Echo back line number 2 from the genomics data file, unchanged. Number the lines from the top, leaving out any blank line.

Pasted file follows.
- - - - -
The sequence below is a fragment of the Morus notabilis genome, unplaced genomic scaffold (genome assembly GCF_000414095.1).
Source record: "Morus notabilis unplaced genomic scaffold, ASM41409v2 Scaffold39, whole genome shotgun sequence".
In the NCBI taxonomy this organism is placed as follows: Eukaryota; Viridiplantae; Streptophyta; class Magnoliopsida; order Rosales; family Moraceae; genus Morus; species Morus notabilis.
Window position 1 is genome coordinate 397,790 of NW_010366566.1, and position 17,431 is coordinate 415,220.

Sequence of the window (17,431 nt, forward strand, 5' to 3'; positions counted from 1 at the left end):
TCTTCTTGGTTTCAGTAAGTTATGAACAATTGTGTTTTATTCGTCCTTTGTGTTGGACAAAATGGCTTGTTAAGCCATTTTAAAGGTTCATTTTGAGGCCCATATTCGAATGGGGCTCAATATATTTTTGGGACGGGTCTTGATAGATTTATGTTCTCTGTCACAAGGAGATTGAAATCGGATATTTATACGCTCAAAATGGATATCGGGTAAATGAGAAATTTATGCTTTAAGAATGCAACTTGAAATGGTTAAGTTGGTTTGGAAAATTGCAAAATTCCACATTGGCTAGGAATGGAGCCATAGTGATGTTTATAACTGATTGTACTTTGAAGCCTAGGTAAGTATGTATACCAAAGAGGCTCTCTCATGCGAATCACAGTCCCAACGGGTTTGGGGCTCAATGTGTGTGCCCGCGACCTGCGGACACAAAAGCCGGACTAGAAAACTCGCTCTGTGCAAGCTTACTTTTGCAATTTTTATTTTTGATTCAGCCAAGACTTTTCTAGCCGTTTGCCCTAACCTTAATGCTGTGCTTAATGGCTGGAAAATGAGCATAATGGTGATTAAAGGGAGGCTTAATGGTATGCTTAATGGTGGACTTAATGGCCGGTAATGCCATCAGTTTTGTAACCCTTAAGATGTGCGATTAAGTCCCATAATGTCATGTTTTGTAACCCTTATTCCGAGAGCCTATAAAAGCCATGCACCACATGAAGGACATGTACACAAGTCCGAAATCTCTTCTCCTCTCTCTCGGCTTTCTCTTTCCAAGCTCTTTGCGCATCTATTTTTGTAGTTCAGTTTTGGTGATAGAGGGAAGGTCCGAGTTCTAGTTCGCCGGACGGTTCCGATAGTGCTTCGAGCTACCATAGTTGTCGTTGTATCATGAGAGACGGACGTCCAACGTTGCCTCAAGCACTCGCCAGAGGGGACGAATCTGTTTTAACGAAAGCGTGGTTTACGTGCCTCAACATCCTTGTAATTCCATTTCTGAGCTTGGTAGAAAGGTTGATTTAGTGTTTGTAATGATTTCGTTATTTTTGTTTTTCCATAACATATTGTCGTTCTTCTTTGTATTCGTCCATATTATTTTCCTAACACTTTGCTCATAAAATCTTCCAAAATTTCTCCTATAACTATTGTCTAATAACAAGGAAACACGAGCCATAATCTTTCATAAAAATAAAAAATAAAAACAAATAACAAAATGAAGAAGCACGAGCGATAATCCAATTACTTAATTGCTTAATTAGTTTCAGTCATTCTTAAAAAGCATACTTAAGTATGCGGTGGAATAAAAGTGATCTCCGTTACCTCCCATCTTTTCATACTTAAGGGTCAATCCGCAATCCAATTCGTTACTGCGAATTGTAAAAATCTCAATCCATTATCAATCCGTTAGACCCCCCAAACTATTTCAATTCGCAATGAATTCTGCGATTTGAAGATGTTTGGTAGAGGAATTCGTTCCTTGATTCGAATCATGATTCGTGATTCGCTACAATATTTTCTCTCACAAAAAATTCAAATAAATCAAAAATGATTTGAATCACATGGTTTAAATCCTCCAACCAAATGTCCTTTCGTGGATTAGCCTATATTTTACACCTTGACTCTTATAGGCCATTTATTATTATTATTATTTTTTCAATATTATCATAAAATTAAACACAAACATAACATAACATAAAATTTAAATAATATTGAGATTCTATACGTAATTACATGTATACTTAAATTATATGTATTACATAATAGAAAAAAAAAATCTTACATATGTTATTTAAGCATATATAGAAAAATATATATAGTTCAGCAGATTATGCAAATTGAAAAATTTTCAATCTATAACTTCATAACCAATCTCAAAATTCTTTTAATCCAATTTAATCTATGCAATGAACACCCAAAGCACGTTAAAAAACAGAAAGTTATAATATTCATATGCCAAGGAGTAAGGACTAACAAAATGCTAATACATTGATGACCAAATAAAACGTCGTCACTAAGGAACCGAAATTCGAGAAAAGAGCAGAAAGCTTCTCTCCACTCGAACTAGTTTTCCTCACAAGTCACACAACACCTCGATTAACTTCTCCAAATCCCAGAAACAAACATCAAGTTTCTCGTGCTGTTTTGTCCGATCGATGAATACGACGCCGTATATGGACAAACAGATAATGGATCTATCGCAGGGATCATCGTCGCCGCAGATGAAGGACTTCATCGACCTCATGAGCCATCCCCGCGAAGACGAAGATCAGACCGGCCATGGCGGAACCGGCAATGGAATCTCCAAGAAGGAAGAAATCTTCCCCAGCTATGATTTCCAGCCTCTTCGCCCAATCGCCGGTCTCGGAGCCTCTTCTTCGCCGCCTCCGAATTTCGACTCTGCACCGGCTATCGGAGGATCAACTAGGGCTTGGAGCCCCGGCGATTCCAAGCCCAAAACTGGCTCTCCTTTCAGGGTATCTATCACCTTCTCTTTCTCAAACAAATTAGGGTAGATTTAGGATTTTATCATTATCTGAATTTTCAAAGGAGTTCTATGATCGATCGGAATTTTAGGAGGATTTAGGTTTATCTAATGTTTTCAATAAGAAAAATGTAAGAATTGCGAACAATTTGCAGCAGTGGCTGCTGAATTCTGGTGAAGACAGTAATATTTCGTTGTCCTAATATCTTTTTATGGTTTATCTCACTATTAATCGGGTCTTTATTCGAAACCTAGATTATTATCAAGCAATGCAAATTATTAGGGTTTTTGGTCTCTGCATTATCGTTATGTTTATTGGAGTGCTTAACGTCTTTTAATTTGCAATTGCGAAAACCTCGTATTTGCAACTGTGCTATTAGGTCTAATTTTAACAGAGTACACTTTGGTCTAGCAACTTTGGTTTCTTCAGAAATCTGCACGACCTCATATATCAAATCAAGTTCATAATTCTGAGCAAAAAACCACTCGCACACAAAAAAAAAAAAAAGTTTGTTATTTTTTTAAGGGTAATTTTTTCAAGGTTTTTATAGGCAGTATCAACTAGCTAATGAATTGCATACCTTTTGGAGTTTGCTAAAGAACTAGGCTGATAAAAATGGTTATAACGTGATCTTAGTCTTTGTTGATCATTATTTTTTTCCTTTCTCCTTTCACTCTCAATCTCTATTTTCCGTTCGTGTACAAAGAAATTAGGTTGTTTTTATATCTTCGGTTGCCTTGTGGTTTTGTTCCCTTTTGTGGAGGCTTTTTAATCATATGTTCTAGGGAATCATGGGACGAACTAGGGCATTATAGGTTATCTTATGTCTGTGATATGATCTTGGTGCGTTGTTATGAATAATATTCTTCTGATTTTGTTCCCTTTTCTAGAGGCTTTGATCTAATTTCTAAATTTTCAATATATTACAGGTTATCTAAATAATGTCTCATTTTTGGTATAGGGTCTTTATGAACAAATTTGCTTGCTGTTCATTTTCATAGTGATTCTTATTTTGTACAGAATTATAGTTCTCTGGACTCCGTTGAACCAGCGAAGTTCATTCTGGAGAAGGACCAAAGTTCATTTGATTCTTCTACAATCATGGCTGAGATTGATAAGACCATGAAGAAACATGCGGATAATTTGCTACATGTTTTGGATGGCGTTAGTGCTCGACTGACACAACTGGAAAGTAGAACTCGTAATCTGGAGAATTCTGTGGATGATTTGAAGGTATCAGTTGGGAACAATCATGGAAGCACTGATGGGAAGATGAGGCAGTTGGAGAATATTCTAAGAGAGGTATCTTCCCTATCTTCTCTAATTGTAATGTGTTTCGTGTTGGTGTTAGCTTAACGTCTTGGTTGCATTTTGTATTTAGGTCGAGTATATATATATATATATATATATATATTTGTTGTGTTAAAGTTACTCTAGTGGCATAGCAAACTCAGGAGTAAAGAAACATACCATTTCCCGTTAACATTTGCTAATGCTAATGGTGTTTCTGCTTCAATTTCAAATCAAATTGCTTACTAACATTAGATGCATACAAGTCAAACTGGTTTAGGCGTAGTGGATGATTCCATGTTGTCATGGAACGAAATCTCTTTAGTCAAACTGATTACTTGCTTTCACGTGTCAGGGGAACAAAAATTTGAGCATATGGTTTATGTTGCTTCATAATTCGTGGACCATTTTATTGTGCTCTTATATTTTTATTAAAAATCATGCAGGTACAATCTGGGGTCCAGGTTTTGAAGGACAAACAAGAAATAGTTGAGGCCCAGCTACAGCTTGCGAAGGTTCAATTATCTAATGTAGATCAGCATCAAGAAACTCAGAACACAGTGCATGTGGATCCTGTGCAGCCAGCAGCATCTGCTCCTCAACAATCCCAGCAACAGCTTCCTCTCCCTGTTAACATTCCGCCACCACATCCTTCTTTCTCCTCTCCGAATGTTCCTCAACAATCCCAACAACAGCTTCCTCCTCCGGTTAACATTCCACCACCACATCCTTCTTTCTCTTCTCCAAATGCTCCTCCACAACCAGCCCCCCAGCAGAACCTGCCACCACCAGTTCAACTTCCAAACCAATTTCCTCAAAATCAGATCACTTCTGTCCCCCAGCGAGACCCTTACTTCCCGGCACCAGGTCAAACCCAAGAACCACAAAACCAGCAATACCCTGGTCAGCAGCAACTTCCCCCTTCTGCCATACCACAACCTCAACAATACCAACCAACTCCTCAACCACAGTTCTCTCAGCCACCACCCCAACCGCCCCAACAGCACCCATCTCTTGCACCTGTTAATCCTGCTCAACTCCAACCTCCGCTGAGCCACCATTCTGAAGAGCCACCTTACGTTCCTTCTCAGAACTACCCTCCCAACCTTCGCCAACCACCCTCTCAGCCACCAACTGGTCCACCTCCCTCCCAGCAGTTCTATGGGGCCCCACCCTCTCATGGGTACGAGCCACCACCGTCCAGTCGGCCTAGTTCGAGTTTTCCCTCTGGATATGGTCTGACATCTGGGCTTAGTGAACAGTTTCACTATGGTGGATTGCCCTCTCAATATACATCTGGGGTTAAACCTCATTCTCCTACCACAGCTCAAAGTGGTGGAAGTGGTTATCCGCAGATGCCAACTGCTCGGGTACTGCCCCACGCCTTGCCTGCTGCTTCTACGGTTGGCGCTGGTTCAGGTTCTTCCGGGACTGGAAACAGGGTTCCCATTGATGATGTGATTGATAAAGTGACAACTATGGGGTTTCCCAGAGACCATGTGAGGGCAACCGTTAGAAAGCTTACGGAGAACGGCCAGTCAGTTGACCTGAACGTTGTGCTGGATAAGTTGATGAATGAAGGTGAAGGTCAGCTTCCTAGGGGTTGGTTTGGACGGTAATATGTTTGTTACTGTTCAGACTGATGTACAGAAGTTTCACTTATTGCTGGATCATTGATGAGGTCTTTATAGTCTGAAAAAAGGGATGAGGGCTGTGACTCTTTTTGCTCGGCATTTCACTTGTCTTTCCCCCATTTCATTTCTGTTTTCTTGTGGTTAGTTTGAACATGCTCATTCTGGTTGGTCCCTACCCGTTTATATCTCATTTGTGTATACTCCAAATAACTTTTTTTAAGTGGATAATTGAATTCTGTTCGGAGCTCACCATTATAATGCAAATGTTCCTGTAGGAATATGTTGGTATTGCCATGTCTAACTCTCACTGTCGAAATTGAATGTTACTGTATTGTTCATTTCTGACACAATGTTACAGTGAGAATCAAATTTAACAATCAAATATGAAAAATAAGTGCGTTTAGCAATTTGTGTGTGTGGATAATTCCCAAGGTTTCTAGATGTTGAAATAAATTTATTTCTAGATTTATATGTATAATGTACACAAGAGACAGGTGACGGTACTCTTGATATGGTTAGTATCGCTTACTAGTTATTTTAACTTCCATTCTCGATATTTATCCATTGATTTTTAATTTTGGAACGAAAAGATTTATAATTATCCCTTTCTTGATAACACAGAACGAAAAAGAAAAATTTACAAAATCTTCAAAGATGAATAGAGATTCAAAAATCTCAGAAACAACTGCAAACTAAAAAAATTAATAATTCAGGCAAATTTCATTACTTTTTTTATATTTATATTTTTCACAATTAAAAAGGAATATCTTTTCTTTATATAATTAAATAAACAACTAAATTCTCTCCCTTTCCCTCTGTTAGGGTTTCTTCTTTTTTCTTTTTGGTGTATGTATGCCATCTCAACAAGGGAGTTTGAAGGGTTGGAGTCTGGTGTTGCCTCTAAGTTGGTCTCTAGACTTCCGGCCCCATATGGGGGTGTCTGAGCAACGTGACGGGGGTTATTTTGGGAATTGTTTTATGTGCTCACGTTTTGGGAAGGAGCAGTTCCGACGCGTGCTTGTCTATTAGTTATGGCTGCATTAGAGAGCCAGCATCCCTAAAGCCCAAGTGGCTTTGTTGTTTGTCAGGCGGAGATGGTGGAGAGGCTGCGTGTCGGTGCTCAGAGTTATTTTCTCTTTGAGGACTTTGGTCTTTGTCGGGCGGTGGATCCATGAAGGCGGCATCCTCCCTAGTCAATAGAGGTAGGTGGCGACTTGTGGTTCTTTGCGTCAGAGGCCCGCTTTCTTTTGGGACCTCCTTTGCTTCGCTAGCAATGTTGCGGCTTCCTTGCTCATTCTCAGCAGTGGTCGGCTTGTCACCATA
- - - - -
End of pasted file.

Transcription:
Source record: "Morus notabilis unplaced genomic scaffold, ASM41409v2 Scaffold39, whole genome shotgun sequence".